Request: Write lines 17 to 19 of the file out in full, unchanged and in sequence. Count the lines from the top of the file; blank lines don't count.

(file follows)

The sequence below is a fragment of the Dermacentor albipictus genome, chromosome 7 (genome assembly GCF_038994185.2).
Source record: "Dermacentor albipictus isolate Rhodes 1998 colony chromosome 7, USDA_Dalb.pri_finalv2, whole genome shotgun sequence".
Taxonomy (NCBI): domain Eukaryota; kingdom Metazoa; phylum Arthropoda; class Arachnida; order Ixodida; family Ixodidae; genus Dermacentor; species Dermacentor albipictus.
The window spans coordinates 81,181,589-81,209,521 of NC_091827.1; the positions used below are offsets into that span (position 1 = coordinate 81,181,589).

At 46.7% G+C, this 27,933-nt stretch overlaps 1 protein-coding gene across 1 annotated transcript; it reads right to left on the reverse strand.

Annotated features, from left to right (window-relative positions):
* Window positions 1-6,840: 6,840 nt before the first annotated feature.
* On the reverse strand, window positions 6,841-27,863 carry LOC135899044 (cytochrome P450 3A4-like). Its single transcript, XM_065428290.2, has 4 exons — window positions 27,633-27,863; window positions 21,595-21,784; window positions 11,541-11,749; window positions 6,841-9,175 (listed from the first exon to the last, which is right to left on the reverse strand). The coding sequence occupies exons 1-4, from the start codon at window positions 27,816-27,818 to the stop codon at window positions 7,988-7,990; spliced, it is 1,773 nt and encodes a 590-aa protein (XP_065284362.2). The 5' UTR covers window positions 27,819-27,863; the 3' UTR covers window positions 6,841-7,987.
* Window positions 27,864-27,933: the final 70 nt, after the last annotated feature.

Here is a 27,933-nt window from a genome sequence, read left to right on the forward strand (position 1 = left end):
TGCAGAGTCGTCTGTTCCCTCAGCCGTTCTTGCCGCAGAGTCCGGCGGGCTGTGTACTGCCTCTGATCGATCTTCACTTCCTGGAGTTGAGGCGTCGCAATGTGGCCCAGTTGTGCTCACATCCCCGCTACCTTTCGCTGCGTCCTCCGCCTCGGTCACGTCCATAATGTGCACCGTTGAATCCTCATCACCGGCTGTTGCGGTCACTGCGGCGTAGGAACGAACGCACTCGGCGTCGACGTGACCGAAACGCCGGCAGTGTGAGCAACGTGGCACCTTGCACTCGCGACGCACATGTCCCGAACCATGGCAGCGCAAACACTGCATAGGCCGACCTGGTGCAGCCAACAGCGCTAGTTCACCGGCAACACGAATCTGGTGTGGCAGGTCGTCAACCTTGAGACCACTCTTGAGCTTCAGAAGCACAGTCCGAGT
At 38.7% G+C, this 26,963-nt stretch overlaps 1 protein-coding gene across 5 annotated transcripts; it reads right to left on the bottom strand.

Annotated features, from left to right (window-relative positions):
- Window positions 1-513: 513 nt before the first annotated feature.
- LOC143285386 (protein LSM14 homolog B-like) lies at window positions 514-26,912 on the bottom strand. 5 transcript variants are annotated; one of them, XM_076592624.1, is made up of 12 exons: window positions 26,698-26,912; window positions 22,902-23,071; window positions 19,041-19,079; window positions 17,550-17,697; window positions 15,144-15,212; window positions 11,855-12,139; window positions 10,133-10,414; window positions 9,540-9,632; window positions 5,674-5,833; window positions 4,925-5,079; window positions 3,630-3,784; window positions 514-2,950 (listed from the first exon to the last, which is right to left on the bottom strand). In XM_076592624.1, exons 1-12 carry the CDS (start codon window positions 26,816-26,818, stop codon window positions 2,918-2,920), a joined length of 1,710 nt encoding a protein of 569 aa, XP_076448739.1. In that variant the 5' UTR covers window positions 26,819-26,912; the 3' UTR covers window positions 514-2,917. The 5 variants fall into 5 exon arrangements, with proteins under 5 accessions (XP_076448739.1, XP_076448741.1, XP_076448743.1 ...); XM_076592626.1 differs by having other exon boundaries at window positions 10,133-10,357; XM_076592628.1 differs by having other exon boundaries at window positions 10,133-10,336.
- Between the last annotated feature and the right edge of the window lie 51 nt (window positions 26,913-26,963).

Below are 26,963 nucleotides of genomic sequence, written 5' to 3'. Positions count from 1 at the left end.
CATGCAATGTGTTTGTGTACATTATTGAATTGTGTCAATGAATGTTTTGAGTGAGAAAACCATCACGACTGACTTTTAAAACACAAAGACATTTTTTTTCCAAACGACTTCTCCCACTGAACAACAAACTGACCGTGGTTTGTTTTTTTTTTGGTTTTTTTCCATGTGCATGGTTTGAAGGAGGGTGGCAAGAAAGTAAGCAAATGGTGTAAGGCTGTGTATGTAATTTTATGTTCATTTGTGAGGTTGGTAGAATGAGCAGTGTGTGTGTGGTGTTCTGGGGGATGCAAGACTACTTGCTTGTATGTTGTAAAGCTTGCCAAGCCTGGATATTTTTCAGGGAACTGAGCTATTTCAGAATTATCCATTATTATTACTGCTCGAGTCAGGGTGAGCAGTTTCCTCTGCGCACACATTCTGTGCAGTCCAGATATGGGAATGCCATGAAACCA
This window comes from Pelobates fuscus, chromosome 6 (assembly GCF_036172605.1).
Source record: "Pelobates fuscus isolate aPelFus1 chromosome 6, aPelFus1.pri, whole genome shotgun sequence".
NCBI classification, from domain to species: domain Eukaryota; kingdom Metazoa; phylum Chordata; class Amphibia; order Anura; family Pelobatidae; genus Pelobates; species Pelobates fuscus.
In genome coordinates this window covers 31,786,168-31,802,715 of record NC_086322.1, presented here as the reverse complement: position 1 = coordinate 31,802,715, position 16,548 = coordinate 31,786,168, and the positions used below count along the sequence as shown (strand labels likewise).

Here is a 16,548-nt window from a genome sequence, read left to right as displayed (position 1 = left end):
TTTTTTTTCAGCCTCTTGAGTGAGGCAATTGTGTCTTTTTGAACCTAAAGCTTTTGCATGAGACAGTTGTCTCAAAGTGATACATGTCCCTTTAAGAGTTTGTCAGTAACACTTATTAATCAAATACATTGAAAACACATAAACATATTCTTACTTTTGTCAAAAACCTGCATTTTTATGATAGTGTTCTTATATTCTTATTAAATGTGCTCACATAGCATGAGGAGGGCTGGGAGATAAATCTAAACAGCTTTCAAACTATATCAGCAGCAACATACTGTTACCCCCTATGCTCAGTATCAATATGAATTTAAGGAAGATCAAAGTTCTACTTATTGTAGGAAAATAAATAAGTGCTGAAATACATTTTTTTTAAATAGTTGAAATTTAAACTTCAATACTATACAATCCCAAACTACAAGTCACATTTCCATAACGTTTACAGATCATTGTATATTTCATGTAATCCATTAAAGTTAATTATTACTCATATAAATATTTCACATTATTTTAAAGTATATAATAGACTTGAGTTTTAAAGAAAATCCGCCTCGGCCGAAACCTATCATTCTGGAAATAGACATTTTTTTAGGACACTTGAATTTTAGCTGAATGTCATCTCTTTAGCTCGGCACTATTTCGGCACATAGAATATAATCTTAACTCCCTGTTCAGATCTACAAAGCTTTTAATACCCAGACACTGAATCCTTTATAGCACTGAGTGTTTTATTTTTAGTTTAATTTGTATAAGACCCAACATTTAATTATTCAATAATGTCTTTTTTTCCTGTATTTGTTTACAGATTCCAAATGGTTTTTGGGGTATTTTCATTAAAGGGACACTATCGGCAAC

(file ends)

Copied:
Below are 26,963 nucleotides of genomic sequence, written 5' to 3'. Positions count from 1 at the left end.
CATGCAATGTGTTTGTGTACATTATTGAATTGTGTCAATGAATGTTTTGAGTGAGAAAACCATCACGACTGACTTTTAAAACACAAAGACATTTTTTTTCCAAACGACTTCTCCCACTGAACAACAAACTGACCGTGGTTTGTTTTTTTTTTGGTTTTTTTCCATGTGCATGGTTTGAAGGAGGGTGGCAAGAAAGTAAGCAAATGGTGTAAGGCTGTGTATGTAATTTTATGTTCATTTGTGAGGTTGGTAGAATGAGCAGTGTGTGTGTGGTGTTCTGGGGGATGCAAGACTACTTGCTTGTATGTTGTAAAGCTTGCCAAGCCTGGATATTTTTCAGGGAACTGAGCTATTTCAGAATTATCCATTATTATTACTGCTCGAGTCAGGGTGAGCAGTTTCCTCTGCGCACACATTCTGTGCAGTCCAGATATGGGAATGCCATGAAACCA
This window comes from Pelobates fuscus, chromosome 6 (assembly GCF_036172605.1).